Red-Tailed Hawk—The Messenger

 

The image pictured within the text is a depiction of a red-tailed hawk—a drawing based on artifacts, which were found at archaeological sites along the gulf coast. It is believed that the red-tailed hawk is a messenger sent from the Creator that flies between heave an earth. When the Creator wishes to send messages to people he gives those messages to the red-tailed hawk, who then carries it to the world below, where we live. In Native American History, many birds were viewedancerd as having symbolisms.

Often times, a dancer depicting the red-tailed hawk opens ceremonies. As the messenger of the creator, it is believed that nothing can happen, until the creator sends his presence among us—his messenger. When we are assembled at the dance ground, the dancer who represents the messenger appears and dances among us.  He is a sort of an “Indian Angel.”  However, he is Native American—not a white angel—no white wings or halo as Europeans have. Usually, he carries a staff, which he may use to touch and bless people with.  The dancer in this picture has both the staff and rattle.  Normally, the staff is the only thing that’s used. Typically, people in the crowd bring rattles and keep time with rattles for this dance.

The dancer that depicts the red-tailed hawk is usually a young man.  Our dancer has wings like the dancer in the picture.  Other times, we have a more modern costume. The dancer can wear pants in cooler weather and shorts if the weather is warm.  He has ankle bells—strips of material onto which small bells have been sewn that rattle when he dances.  He may also wear wristbands.  We give him a hawk face by using face paint.

We don’t use the headpiece.  It is cumbersome for the dancer to wear and the headpiece is a shaman symbol we no longer use.  The wings have been made in two different ways.  We have used a wire frame covered with lightweight cloth onto which turkey feathers are sewn.  We don’t use real red-tailed hawk feathers as it would offend the creator if we killed his messenger.  Sewing feathers onto a frame is a time consuming process for the women who make the costumes.  It is easier and cheaper if we use cotton fabric, which is patch worked into the appropriate design for the wings. The wings on our Red Hawk Dancer are the colors one would find on the wings of a Red Hawk — browns, rust reds, etc. In either case, a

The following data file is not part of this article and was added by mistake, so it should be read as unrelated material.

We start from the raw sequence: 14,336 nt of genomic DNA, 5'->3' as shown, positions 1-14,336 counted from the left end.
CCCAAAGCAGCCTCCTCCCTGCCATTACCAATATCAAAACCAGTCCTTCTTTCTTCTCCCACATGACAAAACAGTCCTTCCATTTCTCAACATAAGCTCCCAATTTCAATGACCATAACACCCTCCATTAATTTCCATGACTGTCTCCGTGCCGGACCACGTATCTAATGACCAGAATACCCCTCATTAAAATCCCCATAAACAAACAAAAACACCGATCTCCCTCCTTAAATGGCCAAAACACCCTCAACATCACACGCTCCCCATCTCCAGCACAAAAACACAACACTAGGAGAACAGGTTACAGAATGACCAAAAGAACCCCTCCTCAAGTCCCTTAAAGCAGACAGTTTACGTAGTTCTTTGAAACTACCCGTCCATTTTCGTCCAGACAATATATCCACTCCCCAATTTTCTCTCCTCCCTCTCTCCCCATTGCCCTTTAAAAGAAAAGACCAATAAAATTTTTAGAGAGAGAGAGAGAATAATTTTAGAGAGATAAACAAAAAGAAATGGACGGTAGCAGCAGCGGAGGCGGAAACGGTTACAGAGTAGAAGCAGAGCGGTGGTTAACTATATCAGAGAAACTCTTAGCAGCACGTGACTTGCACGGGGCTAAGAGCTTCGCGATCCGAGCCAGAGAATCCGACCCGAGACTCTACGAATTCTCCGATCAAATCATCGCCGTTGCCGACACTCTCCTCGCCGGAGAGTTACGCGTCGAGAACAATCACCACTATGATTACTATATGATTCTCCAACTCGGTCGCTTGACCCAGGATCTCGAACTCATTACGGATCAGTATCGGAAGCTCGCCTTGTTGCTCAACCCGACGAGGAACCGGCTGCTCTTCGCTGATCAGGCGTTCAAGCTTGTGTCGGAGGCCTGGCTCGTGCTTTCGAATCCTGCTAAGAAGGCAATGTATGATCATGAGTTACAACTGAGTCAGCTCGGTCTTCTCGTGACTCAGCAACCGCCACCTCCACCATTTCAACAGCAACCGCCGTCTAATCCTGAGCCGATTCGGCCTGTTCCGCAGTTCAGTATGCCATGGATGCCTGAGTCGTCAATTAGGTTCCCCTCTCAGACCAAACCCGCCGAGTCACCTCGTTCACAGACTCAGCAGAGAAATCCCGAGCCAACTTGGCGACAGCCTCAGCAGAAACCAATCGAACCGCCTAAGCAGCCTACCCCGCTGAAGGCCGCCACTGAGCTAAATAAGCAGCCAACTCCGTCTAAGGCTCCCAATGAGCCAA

wire frame holds the wings out.  This should attach to the dancer’s back and be such that different people can use the same wings in succeeding years. Our wings are attached to the dancer by shoulder bands.  The wings need to be spread enough so that the design can be seen but not so spread out that the dancer can’t easily dance.  A full wingspan is too hard for the dancer to manage.  It is best that the wings be semi-tucked.

The staff that our dancer carries is only used with that costume.  All of the costume except the pants or shorts is stored at our dance ground.  The dancer provides his own pants or shorts.  Different people take the role so the costume needs to be one size fits all. People used to carve totem animals onto their staffs but since this staff serves a group we didn’t put any totem animals onto it.  If it were personal, we probably would have put that person’s totem symbols onto the top. The staff, which the dancer carries, needs to be short enough that he can easily carry it while dancing.  Sometimes during the dance he will touch those in the crowd who need a blessing from the Creator—people who are sick, unemployed or otherwise have need. The touch of Red Hawk Dancer’s staff during the dance is a blessing from the Creator.

We think the top knot on the dancer in the picture is supposed to be a shaman’s knot.  However, our dancer is usually not a shaman so we don’t give him a shaman’s knot.  In the old days, some shaman wore their hair long and tied up in a knot on top of their head as a symbol of their office.  We don’t do that anymore.

The Red hawk dancer begins many of our ceremonies.  It is sort of like an opening prayer.  The dancer who represents the messenger of the Creator dances, then there’s a prayer and then we start. However, not all ceremonies are begun by the Red Hawk Dancer. Indian Olympics, Green Corn Festival and Fall Harvest festival begin with the Red hawk dance Other festivals are begun by the Owl Dancer.  The Owl Dancer covers festivals such as Decoration Day and rites concerning hunting/fishing or planting.  The Owl Dancer opens the ceremony when we do the ceremony to remember fallen warriors.

The music our dancer performs to is a lot of rattles and a solo drum.  The drum starts to beat and then the people with rattles join in and the dance begins. Usually no one will sing.